Can a debt collector serve me with a lawsuit by mail?

September 16, 2009 by Todd Murray · Leave a Comment 

I’ve been asked several times recently whether a debt collector can serve someone with a lawsuit by mail. In Minnesota, the answer is yes, but only if you sign a form acknowledging receipt of the lawsuit. Merely mailing you a lawsuit is not valid service. If you don’t sign and return the acknowledgment, there is no service and you are under no obligation to respond to the lawsuit.

Apparently, some debt collectors are mailing lawsuits to consumers as a collection tactic. I imagine the belief is that the consumer will believe they have been served with the lawsuit and, out of fear, immediately call up the debt collector to make payment. If that is, in fact, the intent, I believe the approach is misleading. And depending on how the debt collector’s cover letter is worded, this tactic may be a violation of the Fair Debt Collection Practices Act (FDCPA).

If you receive a debt collection lawsuit in the mail, only sign and return the acknowledgment if you intend to answer the lawsuit within 20 days of the date you sign the acknowledgment. If you sign and return the acknowledgment, but don’t answer the lawsuit, a default judgment will probably be entered against you.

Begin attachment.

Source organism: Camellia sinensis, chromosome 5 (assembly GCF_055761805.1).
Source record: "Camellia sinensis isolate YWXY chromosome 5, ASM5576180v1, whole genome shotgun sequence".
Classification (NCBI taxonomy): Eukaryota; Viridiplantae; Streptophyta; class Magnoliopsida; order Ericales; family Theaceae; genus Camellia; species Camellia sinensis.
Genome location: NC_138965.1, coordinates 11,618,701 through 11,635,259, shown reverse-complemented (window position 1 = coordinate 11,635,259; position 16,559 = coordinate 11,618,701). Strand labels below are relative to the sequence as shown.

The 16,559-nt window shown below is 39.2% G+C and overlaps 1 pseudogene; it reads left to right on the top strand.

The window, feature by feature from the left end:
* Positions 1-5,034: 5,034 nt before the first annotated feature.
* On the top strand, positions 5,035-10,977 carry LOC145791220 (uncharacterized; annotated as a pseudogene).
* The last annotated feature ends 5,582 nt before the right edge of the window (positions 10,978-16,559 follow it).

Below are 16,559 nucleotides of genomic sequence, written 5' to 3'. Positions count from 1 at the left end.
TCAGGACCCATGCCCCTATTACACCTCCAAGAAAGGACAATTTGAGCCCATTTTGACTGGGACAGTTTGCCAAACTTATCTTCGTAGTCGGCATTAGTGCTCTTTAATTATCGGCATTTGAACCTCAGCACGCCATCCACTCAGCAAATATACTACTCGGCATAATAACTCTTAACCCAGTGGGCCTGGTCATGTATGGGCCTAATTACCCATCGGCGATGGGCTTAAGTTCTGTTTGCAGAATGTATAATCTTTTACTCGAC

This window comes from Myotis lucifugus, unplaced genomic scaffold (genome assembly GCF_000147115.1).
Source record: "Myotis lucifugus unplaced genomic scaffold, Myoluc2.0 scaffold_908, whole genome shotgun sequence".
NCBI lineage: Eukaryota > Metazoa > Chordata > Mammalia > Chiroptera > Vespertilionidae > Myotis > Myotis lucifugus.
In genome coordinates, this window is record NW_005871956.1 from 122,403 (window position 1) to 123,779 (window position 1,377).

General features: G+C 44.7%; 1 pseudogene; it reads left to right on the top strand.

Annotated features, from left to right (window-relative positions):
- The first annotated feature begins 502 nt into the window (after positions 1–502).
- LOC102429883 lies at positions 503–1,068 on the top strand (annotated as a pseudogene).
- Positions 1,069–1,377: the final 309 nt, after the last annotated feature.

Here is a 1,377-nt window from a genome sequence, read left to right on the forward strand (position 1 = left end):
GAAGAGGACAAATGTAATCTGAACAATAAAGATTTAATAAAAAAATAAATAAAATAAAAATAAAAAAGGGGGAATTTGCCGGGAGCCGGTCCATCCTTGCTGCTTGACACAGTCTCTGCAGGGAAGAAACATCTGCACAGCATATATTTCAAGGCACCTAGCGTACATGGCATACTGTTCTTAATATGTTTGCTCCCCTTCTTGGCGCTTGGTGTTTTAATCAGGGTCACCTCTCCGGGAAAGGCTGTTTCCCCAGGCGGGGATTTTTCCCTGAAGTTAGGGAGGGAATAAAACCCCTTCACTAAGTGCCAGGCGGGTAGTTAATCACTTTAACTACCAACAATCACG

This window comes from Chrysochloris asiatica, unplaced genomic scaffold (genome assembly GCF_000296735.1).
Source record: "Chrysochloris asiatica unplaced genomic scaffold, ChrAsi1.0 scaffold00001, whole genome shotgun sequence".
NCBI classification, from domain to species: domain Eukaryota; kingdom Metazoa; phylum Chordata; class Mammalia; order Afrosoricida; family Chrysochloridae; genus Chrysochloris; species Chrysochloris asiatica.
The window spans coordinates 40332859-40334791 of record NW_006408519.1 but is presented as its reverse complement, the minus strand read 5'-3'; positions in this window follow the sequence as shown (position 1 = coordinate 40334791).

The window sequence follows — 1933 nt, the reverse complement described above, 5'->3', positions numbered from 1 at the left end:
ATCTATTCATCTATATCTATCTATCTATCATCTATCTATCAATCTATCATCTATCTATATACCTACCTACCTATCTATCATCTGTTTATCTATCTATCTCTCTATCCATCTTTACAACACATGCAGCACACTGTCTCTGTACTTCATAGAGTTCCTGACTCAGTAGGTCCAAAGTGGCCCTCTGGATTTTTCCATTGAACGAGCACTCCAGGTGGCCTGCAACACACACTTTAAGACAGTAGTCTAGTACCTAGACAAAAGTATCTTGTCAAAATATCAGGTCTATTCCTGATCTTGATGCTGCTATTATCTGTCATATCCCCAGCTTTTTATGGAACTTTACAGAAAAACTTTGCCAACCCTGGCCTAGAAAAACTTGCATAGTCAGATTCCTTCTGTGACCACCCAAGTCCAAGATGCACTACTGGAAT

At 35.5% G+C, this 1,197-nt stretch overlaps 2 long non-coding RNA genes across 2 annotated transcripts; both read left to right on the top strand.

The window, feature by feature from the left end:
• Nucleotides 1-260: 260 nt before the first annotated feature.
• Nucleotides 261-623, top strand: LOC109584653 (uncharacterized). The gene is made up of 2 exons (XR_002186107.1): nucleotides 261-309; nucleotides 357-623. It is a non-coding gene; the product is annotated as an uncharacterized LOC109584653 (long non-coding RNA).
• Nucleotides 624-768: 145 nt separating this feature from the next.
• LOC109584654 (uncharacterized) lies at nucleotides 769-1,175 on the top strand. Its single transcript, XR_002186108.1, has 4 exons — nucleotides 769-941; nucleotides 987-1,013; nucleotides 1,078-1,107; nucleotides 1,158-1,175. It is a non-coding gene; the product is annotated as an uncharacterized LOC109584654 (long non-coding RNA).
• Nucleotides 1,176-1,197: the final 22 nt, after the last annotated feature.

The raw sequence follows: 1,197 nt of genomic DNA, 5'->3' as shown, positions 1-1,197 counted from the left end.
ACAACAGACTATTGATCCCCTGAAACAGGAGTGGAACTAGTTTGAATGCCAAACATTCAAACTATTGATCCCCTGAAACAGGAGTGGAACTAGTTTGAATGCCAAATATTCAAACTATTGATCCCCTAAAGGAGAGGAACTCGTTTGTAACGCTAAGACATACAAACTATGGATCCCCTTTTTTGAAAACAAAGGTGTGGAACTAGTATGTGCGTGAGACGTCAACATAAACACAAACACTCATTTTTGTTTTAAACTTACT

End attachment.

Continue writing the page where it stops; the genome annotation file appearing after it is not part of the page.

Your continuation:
If you live in Minnesota and want help answering a debt collection lawsuit, feel free to contact me by using the contact form in the upper right corner of this page. I offer a number of flexible representation options, so even if you can only afford to pay a few hundred dollars, I might be able to help you.

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About Todd Murray
I'm a consumer rights lawyer in Minneapolis, Minnesota. I sue debt collectors that harass and abuse people, defend debt collection lawsuits, and sue repossession companies that wrongfully repossess cars and trucks.

Please Share Your Thoughts

I welcome your comments, but please don't post questions about your personal legal problem in this public forum. Rather than posting your question here, I recommend discussing your situation privately with a lawyer of your choice. If you live in Minnesota, feel free to use the contact form in the upper right corner of this page to request an initial consulation with me. To protect your privacy, I will delete all comments that involve a personal legal problem.